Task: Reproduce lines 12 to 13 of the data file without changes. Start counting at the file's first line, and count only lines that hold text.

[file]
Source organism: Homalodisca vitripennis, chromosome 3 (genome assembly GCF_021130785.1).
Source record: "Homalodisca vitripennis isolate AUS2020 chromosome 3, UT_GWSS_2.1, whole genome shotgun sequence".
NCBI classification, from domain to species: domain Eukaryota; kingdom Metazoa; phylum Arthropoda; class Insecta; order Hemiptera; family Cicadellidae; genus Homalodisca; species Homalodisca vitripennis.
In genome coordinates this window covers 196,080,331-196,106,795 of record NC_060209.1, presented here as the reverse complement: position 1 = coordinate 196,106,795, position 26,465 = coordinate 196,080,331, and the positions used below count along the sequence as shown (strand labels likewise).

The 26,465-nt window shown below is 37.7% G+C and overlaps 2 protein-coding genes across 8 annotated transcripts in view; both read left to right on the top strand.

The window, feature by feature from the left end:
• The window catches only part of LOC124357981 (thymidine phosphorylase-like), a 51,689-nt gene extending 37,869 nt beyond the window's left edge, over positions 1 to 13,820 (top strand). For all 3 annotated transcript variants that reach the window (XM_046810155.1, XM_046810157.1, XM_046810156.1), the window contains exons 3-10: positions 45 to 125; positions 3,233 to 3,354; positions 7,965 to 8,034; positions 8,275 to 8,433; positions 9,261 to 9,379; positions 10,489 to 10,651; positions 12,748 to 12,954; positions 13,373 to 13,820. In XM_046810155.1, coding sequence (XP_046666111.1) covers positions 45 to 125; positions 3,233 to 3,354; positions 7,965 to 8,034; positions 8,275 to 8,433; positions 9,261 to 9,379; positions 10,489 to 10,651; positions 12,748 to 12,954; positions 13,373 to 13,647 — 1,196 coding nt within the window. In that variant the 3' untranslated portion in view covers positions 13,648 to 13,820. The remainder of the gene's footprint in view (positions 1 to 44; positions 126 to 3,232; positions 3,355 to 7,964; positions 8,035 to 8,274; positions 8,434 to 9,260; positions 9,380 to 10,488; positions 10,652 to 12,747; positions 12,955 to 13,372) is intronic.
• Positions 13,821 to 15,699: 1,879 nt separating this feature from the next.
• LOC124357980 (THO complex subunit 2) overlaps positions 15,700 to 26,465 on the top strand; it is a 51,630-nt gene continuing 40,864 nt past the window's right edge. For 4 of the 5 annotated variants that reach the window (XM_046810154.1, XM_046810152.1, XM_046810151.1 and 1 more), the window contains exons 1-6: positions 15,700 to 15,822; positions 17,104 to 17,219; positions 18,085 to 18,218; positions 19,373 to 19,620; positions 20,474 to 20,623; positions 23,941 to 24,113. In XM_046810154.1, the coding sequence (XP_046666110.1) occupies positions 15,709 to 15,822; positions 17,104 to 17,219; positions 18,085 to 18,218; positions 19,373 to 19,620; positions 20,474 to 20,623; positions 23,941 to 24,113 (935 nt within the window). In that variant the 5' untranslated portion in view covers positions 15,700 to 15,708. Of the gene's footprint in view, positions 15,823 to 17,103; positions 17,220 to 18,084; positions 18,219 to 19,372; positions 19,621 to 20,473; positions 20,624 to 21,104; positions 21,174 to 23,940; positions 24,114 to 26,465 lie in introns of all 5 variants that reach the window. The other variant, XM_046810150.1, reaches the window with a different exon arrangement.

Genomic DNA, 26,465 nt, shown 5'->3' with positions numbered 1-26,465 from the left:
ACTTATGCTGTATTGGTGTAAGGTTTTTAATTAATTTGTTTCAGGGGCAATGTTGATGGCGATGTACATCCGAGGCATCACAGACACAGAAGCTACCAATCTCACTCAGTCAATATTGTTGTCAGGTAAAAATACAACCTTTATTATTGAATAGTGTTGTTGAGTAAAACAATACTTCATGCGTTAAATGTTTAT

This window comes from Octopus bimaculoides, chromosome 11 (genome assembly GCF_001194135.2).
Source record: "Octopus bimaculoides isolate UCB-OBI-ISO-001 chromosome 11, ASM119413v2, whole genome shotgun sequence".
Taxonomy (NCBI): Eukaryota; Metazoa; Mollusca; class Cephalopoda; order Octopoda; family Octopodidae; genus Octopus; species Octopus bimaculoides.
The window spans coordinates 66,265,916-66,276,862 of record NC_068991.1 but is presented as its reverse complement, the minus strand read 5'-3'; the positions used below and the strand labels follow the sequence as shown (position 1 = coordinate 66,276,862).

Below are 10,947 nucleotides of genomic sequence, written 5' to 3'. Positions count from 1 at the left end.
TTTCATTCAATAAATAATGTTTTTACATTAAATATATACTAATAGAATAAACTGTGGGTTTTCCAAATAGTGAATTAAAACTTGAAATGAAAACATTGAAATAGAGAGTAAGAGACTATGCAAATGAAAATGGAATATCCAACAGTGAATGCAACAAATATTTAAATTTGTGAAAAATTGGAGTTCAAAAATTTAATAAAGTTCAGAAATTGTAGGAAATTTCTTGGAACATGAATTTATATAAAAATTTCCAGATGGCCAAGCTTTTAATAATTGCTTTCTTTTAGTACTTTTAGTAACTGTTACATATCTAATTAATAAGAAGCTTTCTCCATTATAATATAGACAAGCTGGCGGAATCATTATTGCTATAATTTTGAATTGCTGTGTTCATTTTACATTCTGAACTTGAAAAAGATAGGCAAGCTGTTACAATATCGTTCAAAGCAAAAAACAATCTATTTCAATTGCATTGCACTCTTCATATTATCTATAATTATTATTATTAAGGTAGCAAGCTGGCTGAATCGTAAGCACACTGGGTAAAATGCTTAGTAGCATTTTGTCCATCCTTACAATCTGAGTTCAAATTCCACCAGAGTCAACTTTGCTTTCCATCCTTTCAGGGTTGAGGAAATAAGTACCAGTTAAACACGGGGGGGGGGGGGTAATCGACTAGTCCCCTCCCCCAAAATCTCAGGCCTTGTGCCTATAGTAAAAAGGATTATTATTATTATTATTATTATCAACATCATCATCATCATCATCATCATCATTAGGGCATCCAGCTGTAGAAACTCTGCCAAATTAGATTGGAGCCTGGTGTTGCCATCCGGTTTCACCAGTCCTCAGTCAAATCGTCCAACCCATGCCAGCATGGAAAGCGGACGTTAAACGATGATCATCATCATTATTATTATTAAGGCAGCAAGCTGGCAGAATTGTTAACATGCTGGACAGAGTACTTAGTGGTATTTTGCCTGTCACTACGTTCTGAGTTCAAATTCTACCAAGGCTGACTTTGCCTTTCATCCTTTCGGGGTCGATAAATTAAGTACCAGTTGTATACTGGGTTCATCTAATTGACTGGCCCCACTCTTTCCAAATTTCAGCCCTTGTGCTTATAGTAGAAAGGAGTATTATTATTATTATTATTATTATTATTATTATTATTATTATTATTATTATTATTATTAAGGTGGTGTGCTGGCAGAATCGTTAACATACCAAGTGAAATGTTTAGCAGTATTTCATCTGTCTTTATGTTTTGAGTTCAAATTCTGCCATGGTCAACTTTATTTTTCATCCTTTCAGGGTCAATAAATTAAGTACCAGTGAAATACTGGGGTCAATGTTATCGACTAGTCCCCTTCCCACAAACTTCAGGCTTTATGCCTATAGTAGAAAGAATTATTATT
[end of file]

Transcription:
This window comes from Octopus bimaculoides, chromosome 11 (genome assembly GCF_001194135.2).
Source record: "Octopus bimaculoides isolate UCB-OBI-ISO-001 chromosome 11, ASM119413v2, whole genome shotgun sequence".